The Ministry for Primary Industries (MPI) is rejecting the wine sector's claim that it will get a raw deal in proposed primary sector price hikes.
MPI was looking at upping fees for its food safety service by 12 percent, and biosecurity work by 20 percent, as part of a review of its work.
It would be the first review of fees to support the biosecurity system since MPI was formed in 2011 and would be the first review of food safety fees since 2008.
But the wine industry has voiced its opposition to paying $2.9 million more a year, on top of the $200 million it pays now to meet the costs of MPI's wine regulatory programme.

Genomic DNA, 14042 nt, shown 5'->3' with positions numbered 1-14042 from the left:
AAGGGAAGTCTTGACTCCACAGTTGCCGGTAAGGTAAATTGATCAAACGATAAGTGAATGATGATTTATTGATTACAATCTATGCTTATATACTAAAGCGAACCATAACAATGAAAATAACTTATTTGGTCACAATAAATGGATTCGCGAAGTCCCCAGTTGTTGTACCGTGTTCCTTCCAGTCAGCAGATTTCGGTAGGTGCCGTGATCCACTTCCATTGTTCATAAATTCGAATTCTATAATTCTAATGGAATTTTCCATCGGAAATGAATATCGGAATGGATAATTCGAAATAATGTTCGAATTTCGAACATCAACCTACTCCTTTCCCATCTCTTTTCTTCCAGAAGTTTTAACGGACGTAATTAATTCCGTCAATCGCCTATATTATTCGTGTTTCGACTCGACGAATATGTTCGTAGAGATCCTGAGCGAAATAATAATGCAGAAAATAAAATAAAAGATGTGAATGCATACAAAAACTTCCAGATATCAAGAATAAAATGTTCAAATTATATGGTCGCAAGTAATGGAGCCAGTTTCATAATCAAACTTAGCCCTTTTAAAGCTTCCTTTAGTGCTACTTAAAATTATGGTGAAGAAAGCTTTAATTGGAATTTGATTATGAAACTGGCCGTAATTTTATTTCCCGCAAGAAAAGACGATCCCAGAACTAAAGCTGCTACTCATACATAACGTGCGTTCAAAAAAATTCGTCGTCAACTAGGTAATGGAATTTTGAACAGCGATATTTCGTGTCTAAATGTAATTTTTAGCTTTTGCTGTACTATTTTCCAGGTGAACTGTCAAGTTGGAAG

Winegrowers New Zealand chair Steve Green said it meant the wine industry would be unfairly hit.
"We are different from the other primary sectors that are being approached because we pay excise, those excise go directly into the Government's coffers.
"That is a huge tax that we pay that no one else is paying."
Mr Green said wine exports topped $1.3 billion last year and the Government should be supporting growth, not imposing taxes.
But the Ministry's deputy director-general Dan Bolger said the wine sector fees were set when it was a much smaller industry than it was now.
He said the proposed increase put winegrowers on par with other primary sector businesses.
Mr Bolger said the review came on the back of higher demand for the Ministry's services.
He said exports would never make it overseas if MPI did not maintain food and biosecurity standards in New Zealand.